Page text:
India’s fall from grace has been spectacular over the last year. They, evidently, seem to find more holes than they can sew every passing Test and seem to lack direction. Their reputation on being a tough side to beat seems now to be a fading memory, in black and white. India are now at crossroads and need something spectacular to lift them up (and not Kohli’s finger-lifting kind).

It is but obvious that changes are inevitable sooner than later. India’s rebuilding cannot mean dismantling the current, but needs vision on how best to use the tools at hand to be in a position to challenge for a top spot at the test level in 18 months’ time. India’s administration and selection aren’t known for forethought and vision. It might throw Indian cricket back a decade nullifying the efforts of a generation of committed players.

For now, the immediate goal of salvaging this Test should be its sole objective. There is enough happening during a Test to be worried about introspection. That can happen when the Test is done. For now, the mission would be to bat determinedly and put up a fight.

Though much of the last hour was a struggle for survival, it is apparent that the wicket has not played any tricks. Australia might have to work harder than earlier in the series to bowl India out this time around. Their quicks have been impressive and they would love to see Lyon give them some control from one end. Australia are still odds on favourites to win this in a canter, if anything, it is only a question of day 4 or day 5.


Goutham Chakravarthi

It was the most fascinating twenty minutes of the day. Sourav Ganguly and Ian Chappell had spent twenty minutes on air both talking two separate things. Ganguly spoke of Tendulkar’s solid defence. Chappell responded saying Chopra and Sehwag ran well between the wickers and that Gambhir and Jaffer, previously, were walking wickets at the top of the order. “Coming back to the point,” said Ganguly “Tendulkar’s defence is solid. See how he takes his foot out to reach for the ball.”

An all too familiar Indian collapse put Australia on top Photo: Reuters

It was bizarre. May be that is how any conversation between any Chappell and any Ganguly transpires. I didn’t know which was weird: the commentary or India’s batting out in the middle. It had been an hour and half of poor cricket: Gambhir came and went, Sehwag lived on the edge before nicking one to Ponting who promptly dropped it only for Pattinson to send back Sehwag shortly thereafter. Dravid and Laxman look more like the Dravid and Laxman of 1999-00 than of 2003-04. They struggled. Tendulkar and Kohli took India to the brink of lunch when Clarke summoned Hussey to deliver the final over. After 20 minutes of rambling, finally Ganguly and Chappell struck a conversation.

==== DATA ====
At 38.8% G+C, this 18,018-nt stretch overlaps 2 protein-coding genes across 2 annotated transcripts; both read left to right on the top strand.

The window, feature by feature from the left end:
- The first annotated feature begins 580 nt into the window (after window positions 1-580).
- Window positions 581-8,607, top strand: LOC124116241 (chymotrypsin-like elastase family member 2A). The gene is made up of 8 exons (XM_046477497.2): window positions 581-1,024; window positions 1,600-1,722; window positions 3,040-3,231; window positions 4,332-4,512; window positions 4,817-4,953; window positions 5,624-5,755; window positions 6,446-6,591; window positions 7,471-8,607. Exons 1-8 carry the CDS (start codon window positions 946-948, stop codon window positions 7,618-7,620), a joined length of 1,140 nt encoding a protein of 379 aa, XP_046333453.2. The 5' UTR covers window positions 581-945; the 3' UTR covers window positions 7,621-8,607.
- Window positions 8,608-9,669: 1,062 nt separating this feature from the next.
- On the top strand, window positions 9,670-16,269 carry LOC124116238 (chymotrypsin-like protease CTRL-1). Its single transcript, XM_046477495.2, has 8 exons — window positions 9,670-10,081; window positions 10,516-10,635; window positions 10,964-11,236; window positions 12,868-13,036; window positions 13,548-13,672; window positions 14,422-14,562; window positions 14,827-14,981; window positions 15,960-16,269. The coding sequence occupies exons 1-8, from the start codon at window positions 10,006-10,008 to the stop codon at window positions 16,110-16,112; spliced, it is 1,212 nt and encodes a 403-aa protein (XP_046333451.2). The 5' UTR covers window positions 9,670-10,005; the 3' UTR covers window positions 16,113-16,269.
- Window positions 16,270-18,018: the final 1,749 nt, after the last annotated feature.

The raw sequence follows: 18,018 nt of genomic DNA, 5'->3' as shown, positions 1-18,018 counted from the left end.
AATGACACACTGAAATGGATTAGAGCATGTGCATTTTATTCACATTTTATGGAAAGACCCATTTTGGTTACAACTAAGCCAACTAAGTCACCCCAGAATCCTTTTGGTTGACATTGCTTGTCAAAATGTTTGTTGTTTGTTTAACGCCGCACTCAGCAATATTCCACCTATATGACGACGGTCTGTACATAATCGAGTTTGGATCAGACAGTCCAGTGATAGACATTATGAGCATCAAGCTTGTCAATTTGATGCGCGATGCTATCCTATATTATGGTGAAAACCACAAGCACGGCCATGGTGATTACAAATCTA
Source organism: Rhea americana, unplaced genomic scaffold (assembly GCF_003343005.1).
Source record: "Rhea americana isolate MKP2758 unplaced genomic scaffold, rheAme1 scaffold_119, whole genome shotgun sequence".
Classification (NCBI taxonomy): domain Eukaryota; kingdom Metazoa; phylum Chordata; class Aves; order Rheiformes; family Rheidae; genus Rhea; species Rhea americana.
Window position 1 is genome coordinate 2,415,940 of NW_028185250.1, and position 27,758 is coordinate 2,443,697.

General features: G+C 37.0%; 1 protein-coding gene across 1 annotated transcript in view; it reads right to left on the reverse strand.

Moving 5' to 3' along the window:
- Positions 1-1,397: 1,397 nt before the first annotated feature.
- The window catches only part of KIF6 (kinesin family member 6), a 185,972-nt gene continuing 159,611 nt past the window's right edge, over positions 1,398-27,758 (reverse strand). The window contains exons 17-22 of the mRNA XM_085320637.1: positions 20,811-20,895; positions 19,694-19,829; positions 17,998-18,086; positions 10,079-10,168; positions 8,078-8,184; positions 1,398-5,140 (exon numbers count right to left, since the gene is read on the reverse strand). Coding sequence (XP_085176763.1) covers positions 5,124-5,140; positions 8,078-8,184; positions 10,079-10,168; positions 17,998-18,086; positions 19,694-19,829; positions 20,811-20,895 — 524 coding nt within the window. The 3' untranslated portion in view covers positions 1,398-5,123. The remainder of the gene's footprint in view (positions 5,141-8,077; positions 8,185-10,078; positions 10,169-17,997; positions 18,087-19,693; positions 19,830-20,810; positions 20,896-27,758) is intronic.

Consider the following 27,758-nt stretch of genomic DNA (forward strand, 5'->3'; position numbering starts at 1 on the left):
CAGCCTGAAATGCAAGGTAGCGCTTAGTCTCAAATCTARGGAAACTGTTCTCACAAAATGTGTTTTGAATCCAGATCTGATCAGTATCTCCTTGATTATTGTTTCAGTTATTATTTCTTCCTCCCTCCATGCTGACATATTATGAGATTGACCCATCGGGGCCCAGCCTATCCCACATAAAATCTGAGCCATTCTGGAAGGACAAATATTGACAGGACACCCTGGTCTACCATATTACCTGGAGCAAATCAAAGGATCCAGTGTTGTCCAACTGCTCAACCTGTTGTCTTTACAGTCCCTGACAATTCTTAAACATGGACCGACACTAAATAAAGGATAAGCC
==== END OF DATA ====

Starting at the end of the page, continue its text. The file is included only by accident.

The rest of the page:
Ganguly: This is a smart move by Clarke. Everyone expected him to bring in Lyon for the last over, but he springs a surprise. Tendulkar has a history against these dibbly-dobbly bowlers. He hated facing Hansie Cronje.

Chappell: Then he must have nightmares facing Kiwis!

I pictured Greg Chappell chuckling at this back home and perhaps throwing a couple of air punches in delight at his brother’s clever retort.

Ganguly: Not sure about that Ian, but am sure you guys have problems. You just lost to them in Hobart last month!

The cameras panned to the Indian dressing room and they were clapping. You’d think for Tendulkar. Surely, they were clapping for Sourav. If you can take out two Chappells in one sentence, it is worth more than the Border-Gavaskar trophy.

I punched the air in delight. At least waking up at 4 in the morning didn’t go waste. We were one up going in to lunch even if the score card said something else!

And that was that! Nothing went India’s way. Even a determined Tendulkar who looked in tremendous form dragged one on to his stumps. It was another day of good fast bowling by the home team. Their lengths to the Indian top-order would have done their bowling coach, McDermott, proud.

Pattinson set up Sehwag and Laxman with the guile of a veteran while Siddle bowled a hostile over to knock over Kohli who had looked very comfortable till then. Between the three quick men, they had India in knots for the third successive innings. Given India’s repeated weak response to good quick bowling, the three quick men will fancy a rich harvest this summer.

Jokes of Indian batsmen’s lack of patience and feet movement fill the entertainment sections of Australian newspapers. “If you want to see fancy Indian footwork, bypass the SCG and take in a Bollywood musical,” read one of the newspapers. And the taunts of No Country For Old Men seemingly now a dig at the Indian middle-order than their own ageing greats.

It has been a miserable time for Indian batsmen over the last one year playing outside of India. No longer can the batting unit continue to surrender meekly. Yes, the Australian bowling has been hostile and good, but the application and hunger they were famous for seems lacking. It is highly unlikely that they will all survive should this series pan out like their last English summer.

All is not lost. There are another four days left in this Test to redeem themselves. Meanwhile, Ponting, Clarke and Hussey will know that two sessions of batting tomorrow could well seal the Test in their favour.